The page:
For the last part, because I pass these things over briefly, I will make mention unto you of three laws.

1. The one, concerning the king's pleasure. 2. The second, concerning the people's food. 3. And the third, concerning wares and manufactures.

You shall therefore inquire of the lawful taking partridges and pheasants or fowl, the destruction of the eggs of the wild fowl, the killing of hares or deer, and the selling of venison or hares: for that which is for exercise, and sport, and courtesy, should not be turned to gluttony and sale victual.

You shall also inquire whether bakers, and brewers keep their assize, and whether as well they, as butchers, innholders, and victuallers, do sell that which is wholesome, and at reasonable prices, and whether they do link and combine to raise prices.

Lastly, you shall inquire whether the good statute be observed, whereby a man may have that he thinketh he hath, and not be abused or mis-served in that he buys: I mean that statute that requireth that none use any manual occupation, but such as have been seven years apprentice to it; which law being generally transgressed, makes the people buy, in effect, chaff for corn; for that which is mis-wrought, will mis-wear.

There be many more things inquirable by you, throughout all the former parts, which it were overlong in particular to recite. You may be supplied either our of your own experience, or out of such bills and informations as shall be brought unto you, or upon any question that you shall demand of the court, which will be ready to give you any farther direction, as far as is fit: but these which I have gone through, are the principal points of your charge; which to present, you have taken the name of God to witness: and in the name of God perform it.





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1. THAT absolute prerogative, according to the king's pleasure, revealed by his laws, may be exercised and executed by any subject, to whom power may be given by the king, in any place of judgment or commission, which the king, by his law, hath ordained: in which the judge subordinate cannot wrong the people, the law laying down a measure by which every judge should govern and execute; against which law, if any judge proceed, he is, by the law, questionable, and punishable for his transgression.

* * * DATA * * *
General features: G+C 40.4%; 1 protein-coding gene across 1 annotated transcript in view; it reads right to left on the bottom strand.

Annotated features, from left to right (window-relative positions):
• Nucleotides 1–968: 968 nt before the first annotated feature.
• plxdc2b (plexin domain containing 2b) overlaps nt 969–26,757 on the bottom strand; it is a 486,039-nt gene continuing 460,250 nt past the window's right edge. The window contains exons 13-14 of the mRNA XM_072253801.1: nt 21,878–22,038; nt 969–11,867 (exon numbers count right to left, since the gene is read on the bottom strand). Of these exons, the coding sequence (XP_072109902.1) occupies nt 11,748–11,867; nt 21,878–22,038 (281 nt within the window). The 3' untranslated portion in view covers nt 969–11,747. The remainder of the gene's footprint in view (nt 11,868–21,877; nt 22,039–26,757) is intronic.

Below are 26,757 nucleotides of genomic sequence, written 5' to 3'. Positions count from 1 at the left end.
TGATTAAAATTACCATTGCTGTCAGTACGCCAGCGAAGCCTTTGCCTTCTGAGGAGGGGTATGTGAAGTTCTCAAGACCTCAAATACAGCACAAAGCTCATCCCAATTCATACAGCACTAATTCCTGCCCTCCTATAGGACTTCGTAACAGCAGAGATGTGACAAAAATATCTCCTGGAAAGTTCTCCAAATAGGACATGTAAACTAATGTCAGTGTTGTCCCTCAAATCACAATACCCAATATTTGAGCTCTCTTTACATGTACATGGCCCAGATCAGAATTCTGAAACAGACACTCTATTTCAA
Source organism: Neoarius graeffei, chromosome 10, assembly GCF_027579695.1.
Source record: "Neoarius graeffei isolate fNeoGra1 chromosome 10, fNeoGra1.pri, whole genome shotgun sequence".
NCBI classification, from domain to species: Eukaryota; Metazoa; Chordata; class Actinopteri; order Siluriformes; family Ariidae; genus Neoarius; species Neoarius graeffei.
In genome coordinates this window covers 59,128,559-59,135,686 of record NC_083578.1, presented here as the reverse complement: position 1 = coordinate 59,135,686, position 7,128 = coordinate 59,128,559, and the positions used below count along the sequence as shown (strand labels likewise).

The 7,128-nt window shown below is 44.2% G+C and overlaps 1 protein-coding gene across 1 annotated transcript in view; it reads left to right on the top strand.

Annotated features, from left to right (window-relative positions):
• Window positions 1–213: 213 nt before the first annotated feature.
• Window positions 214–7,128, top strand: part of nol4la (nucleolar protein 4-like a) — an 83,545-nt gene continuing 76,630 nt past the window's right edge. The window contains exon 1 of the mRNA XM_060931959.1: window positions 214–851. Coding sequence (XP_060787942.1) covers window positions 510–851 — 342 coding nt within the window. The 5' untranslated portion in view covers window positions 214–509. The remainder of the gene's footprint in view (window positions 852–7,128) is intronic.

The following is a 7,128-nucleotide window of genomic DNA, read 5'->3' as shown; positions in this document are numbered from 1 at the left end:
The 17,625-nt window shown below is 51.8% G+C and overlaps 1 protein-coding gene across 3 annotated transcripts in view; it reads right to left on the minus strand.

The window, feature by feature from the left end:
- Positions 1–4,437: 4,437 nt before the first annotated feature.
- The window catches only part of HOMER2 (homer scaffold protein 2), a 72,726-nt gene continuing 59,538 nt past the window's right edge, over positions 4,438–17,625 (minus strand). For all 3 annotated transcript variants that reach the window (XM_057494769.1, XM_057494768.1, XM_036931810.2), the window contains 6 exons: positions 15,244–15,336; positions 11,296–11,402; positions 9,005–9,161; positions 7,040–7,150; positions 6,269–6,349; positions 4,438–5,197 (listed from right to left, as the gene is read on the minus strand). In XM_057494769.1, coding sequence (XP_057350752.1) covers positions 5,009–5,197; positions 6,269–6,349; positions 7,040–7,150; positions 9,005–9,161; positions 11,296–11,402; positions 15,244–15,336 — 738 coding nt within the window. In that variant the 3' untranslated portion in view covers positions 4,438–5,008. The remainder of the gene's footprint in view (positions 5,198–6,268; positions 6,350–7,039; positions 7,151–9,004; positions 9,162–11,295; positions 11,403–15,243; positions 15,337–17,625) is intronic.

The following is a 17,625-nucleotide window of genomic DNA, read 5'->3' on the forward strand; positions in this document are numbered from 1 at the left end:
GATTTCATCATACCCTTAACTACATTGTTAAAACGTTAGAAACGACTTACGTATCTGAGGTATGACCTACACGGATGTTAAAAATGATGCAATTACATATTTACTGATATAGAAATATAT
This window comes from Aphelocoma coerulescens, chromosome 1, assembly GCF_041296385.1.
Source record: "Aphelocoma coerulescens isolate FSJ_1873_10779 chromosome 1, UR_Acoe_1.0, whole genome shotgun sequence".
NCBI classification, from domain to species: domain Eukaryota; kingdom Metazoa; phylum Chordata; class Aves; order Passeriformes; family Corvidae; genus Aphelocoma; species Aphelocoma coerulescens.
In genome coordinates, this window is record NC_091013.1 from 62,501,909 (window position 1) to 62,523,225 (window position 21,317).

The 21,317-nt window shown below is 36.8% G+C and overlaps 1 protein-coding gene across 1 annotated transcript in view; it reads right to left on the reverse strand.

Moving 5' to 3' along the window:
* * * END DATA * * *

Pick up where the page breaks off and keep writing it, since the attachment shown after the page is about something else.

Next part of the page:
In this nature are all the judges and commissioners of the land, no otherwise than in their courts, in which the king, in person, is supposed to sit, who cannot make that trespass, felony, or treason, which the law hath not made so to be; neither can punish the guilty by other punishment than the laws have appointed.

This prerogative or power, as it is over all the subjects, so, being known by the subjects, they are without excuse if they offend, and suffer no wrong, if they be justly punished; and, by this prerogative, the king governeth all sorts of people according unto known will.

est discretion, which the law, in which is the king's known will, showeth unto him to be that justice, which he ought to administer; otherwise he might seem to esteem himself above the king's law, who will not govern by it, or to have a power derived from other than from the king, which, in the kingdom will administer justice contrary unto the justice of the land: neither can such a judge or commissioner, under the name of the king's authority, shroud his own high action, seeing the conscience and discretion of every man is particular and private to himself, so as the discretion of the judge cannot be properly, or possibly, the discretion, or the conscience of the king; and, if not his discretion, neither the judgment that is ruled by another man's only.

Therefore it may seem they rather desire to be kings, than to rule the people under the king, which will not administer justice by law, but by their own will.

3. This administration in a subject is derogative to the king's prerogative: for he administereth justice out of a private direction, being not capable of a general direction how to use the king's subjects at pleasure, in causes of particular respect; which, if no other than the king himself can do, how can it be so that any man should desire that which is unfit and impossible, but that it must proceed out of some exorbitant affection? the rather, seeing such places be full of trouble, and altogether unnecessary, no man will seek to thrust himself into them but for hopes of gain. Then is not any prerogative oppugned, but maintained, though it be desired, that every subordinate magistrate may not be made supreme, whereby he may seize upon the hearts of the people, take from the king the respect due unto him only, or judge the people otherwise than the king doth himself.